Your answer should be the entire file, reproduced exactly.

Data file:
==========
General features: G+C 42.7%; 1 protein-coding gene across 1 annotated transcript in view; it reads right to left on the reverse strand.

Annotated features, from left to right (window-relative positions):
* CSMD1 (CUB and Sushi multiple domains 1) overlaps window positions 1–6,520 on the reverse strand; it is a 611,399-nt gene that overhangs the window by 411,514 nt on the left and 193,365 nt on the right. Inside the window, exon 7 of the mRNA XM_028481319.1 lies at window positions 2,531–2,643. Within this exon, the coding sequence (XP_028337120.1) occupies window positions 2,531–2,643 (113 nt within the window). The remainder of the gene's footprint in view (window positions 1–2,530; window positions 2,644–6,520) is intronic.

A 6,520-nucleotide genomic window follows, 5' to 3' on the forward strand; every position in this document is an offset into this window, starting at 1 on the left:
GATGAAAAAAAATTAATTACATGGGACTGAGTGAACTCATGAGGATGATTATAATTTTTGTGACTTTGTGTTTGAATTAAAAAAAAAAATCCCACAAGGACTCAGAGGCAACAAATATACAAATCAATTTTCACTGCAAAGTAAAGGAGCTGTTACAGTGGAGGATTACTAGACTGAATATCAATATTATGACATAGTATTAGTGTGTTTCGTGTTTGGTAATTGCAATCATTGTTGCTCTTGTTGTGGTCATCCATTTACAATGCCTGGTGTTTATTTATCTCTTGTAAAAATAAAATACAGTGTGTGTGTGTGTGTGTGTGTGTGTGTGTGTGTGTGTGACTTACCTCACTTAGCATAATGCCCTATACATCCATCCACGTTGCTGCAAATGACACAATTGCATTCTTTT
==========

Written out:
General features: G+C 42.7%; 1 protein-coding gene across 1 annotated transcript in view; it reads right to left on the reverse strand.

Annotated features, from left to right (window-relative positions):
* CSMD1 (CUB and Sushi multiple domains 1) overlaps window positions 1–6,520 on the reverse strand; it is a 611,399-nt gene that overhangs the window by 411,514 nt on the left and 193,365 nt on the right. Inside the window, exon 7 of the mRNA XM_028481319.1 lies at window positions 2,531–2,643. Within this exon, the coding sequence (XP_028337120.1) occupies window positions 2,531–2,643 (113 nt within the window). The remainder of the gene's footprint in view (window positions 1–2,530; window positions 2,644–6,520) is intronic.

A 6,520-nucleotide genomic window follows, 5' to 3' on the forward strand; every position in this document is an offset into this window, starting at 1 on the left:
GATGAAAAAAAATTAATTACATGGGACTGAGTGAACTCATGAGGATGATTATAATTTTTGTGACTTTGTGTTTGAATTAAAAAAAAAAATCCCACAAGGACTCAGAGGCAACAAATATACAAATCAATTTTCACTGCAAAGTAAAGGAGCTGTTACAGTGGAGGATTACTAGACTGAATATCAATATTATGACATAGTATTAGTGTGTTTCGTGTTTGGTAATTGCAATCATTGTTGCTCTTGTTGTGGTCATCCATTTACAATGCCTGGTGTTTATTTATCTCTTGTAAAAATAAAATACAGTGTGTGTGTGTGTGTGTGTGTGTGTGTGTGTGTGTGTGACTTACCTCACTTAGCATAATGCCCTATACATCCATCCACGTTGCTGCAAATGACACAATTGCATTCTTTT